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Oxford University, Prenetics to advance COVID-19 rapid testing for other infectious diseases

Rapid testing technology at the core of the collaboration is used in Oxford University's COVID-19 test

Oxford University, Hong Kong-headquartered Prenetics and Oxford Suzhou Centre for Advanced Research (OSCAR) have entered a new collaboration to further develop rapid molecular testing for infectious diseases.

The OxLAMP technology is behind Oxford University’s rapid COVID-19 test, which can identify the presence of COVID-19 without the use of a traditional laboratory within 20 minutes.

The test also boasts 96% sensitivity and 99% specificity and has been deployed at a number of airports globally, including London’s Heathrow airport.

So far, the rapid test for SARS-CoV-2, the virus which cause COVID-19, has received CE-IVD approval in Europe and Medicines & Healthcare products Regulatory Agency (MHRA) approval in the UK.

Now, Oxford University, Prenetics and OSCAR are seeking to advance the rapid testing technology for application in other infectious diseases, although the partners did not disclose their specific targets.

The three-year, multi-million dollar collaboration will see researchers based in both Oxford and Prenetics’ Innovation Technology Centre (ITC), located at OSCAR's Suzhou campus, work on advancing the existing technology for rapid testing for in new indications.

The new collaboration follows Prenetics’ acquisition of Oxford University spinout COVID-19 testing company Oxsed last year.

"Our new collaboration with Oxford University and OSCAR is our commitment to continually invest in R&D and by establishing our own Innovation Technology Centre, we believe it will have profound breakthroughs in molecular diagnostics,” said Danny Yeung, co-founder and group chief executive officer of Prenetics.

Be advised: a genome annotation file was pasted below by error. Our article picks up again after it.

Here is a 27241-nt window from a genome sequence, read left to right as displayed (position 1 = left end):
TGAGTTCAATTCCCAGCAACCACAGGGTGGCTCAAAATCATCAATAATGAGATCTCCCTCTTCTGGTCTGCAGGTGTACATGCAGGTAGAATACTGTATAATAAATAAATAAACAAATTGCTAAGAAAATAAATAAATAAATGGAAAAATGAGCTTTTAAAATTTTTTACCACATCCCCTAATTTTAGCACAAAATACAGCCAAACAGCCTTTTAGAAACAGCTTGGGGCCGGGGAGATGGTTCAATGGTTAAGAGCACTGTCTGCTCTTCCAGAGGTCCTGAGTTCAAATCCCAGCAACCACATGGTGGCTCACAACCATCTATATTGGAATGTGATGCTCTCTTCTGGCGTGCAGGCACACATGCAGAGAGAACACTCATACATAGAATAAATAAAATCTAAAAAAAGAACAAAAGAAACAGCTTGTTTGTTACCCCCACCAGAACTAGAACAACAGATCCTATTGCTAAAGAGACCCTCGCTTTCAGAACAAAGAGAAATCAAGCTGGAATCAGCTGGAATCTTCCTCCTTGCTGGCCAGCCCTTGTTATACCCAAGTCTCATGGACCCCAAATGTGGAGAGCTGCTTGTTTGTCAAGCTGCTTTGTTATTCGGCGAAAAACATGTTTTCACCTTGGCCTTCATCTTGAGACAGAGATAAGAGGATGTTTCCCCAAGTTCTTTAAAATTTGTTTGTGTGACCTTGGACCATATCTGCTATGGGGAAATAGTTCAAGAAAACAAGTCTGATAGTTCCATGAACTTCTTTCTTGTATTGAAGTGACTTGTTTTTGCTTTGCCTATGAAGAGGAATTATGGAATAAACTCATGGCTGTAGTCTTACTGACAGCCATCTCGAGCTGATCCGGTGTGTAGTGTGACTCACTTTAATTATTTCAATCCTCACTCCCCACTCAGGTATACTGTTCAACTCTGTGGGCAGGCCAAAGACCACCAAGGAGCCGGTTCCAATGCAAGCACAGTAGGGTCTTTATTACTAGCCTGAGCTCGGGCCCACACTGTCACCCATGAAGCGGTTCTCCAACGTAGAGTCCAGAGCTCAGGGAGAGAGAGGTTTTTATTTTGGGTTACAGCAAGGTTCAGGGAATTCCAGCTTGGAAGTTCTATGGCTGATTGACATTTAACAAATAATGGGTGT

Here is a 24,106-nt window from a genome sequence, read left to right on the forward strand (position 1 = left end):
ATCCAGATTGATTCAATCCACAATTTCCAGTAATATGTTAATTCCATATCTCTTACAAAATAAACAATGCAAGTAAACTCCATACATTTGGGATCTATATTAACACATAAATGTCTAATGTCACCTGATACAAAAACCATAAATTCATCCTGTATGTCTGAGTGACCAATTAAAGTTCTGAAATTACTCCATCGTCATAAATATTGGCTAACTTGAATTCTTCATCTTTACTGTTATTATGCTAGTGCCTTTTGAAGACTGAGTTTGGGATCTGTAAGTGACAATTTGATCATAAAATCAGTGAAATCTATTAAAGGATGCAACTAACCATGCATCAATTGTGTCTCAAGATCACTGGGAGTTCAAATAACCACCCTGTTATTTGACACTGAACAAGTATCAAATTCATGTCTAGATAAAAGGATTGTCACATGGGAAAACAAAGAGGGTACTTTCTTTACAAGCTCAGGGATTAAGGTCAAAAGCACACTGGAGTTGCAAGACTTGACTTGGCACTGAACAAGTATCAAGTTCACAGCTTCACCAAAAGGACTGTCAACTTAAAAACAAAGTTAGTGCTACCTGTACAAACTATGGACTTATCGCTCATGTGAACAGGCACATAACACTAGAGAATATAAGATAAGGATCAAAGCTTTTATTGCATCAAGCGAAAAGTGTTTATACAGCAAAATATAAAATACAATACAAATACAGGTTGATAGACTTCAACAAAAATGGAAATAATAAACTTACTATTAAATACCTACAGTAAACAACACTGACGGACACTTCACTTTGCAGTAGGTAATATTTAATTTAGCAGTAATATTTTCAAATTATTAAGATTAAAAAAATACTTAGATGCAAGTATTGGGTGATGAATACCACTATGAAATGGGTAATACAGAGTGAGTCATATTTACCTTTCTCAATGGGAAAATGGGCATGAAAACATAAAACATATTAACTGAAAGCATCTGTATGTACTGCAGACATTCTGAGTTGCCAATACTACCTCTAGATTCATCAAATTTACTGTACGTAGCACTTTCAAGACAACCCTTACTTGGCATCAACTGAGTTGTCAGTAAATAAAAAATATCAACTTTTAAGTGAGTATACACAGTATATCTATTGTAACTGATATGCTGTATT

“We also expect more top researchers to be based in Suzhou and in Oxford over the next 3 years into our technology centre. The Oxford team of professors has been amazing and I'm truly excited with our molecular diagnostic pipeline and the opportunity to decentralise laboratory testing globally,” he added.

The demand for COVID-19 diagnostics continues to grow as social distancing restrictions in certain countries, including England, begin to ease.

In response to growing demand, a number of pharma companies have signed collaboration agreements to bolster their presence in the area, including Roche which acquired diagnostics specialist GenMark for approximately $1.8bn in March.

As part of its proposed acquisition of GenMark, Roche will add the company’s respiratory pathogen panels to its arsenal.

This diagnostic identifies the most common viral and bacterial organisms associated with upper respiratory infection, including SARS-CoV-2, which causes COVID-19.

Article by
Lucy Parsons

22nd April 2021

From: Research

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